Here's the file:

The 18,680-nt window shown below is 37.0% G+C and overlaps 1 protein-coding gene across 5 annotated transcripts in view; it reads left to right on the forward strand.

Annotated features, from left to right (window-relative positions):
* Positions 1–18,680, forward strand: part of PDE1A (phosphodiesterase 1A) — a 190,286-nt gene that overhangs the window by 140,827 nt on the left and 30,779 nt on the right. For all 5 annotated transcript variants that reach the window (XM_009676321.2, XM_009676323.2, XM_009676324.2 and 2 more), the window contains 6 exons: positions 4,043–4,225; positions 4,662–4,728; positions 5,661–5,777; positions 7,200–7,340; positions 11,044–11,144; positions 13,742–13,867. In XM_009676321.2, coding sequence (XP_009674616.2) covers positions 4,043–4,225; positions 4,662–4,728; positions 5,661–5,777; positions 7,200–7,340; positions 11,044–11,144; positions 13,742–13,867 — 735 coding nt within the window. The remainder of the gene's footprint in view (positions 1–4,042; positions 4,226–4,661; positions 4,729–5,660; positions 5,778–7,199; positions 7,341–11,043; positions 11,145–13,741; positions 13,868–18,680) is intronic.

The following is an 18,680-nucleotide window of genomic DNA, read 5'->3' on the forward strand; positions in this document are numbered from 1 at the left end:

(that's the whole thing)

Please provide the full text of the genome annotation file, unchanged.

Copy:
The 18,680-nt window shown below is 37.0% G+C and overlaps 1 protein-coding gene across 5 annotated transcripts in view; it reads left to right on the forward strand.

Annotated features, from left to right (window-relative positions):
* Positions 1–18,680, forward strand: part of PDE1A (phosphodiesterase 1A) — a 190,286-nt gene that overhangs the window by 140,827 nt on the left and 30,779 nt on the right. For all 5 annotated transcript variants that reach the window (XM_009676321.2, XM_009676323.2, XM_009676324.2 and 2 more), the window contains 6 exons: positions 4,043–4,225; positions 4,662–4,728; positions 5,661–5,777; positions 7,200–7,340; positions 11,044–11,144; positions 13,742–13,867. In XM_009676321.2, coding sequence (XP_009674616.2) covers positions 4,043–4,225; positions 4,662–4,728; positions 5,661–5,777; positions 7,200–7,340; positions 11,044–11,144; positions 13,742–13,867 — 735 coding nt within the window. The remainder of the gene's footprint in view (positions 1–4,042; positions 4,226–4,661; positions 4,729–5,660; positions 5,778–7,199; positions 7,341–11,043; positions 11,145–13,741; positions 13,868–18,680) is intronic.

The following is an 18,680-nucleotide window of genomic DNA, read 5'->3' on the forward strand; positions in this document are numbered from 1 at the left end: